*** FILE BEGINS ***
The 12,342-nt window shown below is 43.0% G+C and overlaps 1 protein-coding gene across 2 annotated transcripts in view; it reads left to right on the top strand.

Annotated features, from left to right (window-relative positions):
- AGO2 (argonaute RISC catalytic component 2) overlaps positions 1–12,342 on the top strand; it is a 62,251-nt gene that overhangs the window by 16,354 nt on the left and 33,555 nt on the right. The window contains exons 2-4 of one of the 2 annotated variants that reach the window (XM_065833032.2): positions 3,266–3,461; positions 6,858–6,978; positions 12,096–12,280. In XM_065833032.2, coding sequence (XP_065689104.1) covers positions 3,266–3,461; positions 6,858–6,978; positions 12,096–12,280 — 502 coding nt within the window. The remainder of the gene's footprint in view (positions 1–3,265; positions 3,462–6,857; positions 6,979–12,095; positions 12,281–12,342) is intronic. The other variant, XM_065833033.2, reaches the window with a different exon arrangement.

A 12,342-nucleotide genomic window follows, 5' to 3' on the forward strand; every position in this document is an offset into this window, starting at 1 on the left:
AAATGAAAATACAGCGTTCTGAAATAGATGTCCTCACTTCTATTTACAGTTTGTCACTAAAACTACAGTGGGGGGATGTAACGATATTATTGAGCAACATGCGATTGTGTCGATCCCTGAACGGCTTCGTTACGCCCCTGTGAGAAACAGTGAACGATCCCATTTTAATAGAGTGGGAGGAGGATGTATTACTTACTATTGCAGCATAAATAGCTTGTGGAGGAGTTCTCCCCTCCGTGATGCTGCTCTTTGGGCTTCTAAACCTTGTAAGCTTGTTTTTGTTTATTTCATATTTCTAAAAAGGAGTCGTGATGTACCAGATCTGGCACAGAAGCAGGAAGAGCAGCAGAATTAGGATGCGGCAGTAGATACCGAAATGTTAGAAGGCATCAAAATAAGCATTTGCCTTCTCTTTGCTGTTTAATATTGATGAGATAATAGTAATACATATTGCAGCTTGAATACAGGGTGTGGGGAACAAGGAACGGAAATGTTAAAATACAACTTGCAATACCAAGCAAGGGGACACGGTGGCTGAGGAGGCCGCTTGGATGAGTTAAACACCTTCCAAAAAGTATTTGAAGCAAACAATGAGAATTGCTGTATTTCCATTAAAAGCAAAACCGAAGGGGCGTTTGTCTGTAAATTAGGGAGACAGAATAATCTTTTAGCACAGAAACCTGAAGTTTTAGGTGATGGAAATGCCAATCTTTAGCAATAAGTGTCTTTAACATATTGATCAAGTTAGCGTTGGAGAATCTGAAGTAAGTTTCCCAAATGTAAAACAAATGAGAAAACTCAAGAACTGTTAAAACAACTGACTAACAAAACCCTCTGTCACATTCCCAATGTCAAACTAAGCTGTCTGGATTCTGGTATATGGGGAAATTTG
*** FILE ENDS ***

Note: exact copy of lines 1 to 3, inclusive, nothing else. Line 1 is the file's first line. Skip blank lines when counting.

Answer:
The 12,342-nt window shown below is 43.0% G+C and overlaps 1 protein-coding gene across 2 annotated transcripts in view; it reads left to right on the top strand.

Annotated features, from left to right (window-relative positions):
- AGO2 (argonaute RISC catalytic component 2) overlaps positions 1–12,342 on the top strand; it is a 62,251-nt gene that overhangs the window by 16,354 nt on the left and 33,555 nt on the right. The window contains exons 2-4 of one of the 2 annotated variants that reach the window (XM_065833032.2): positions 3,266–3,461; positions 6,858–6,978; positions 12,096–12,280. In XM_065833032.2, coding sequence (XP_065689104.1) covers positions 3,266–3,461; positions 6,858–6,978; positions 12,096–12,280 — 502 coding nt within the window. The remainder of the gene's footprint in view (positions 1–3,265; positions 3,462–6,857; positions 6,979–12,095; positions 12,281–12,342) is intronic. The other variant, XM_065833033.2, reaches the window with a different exon arrangement.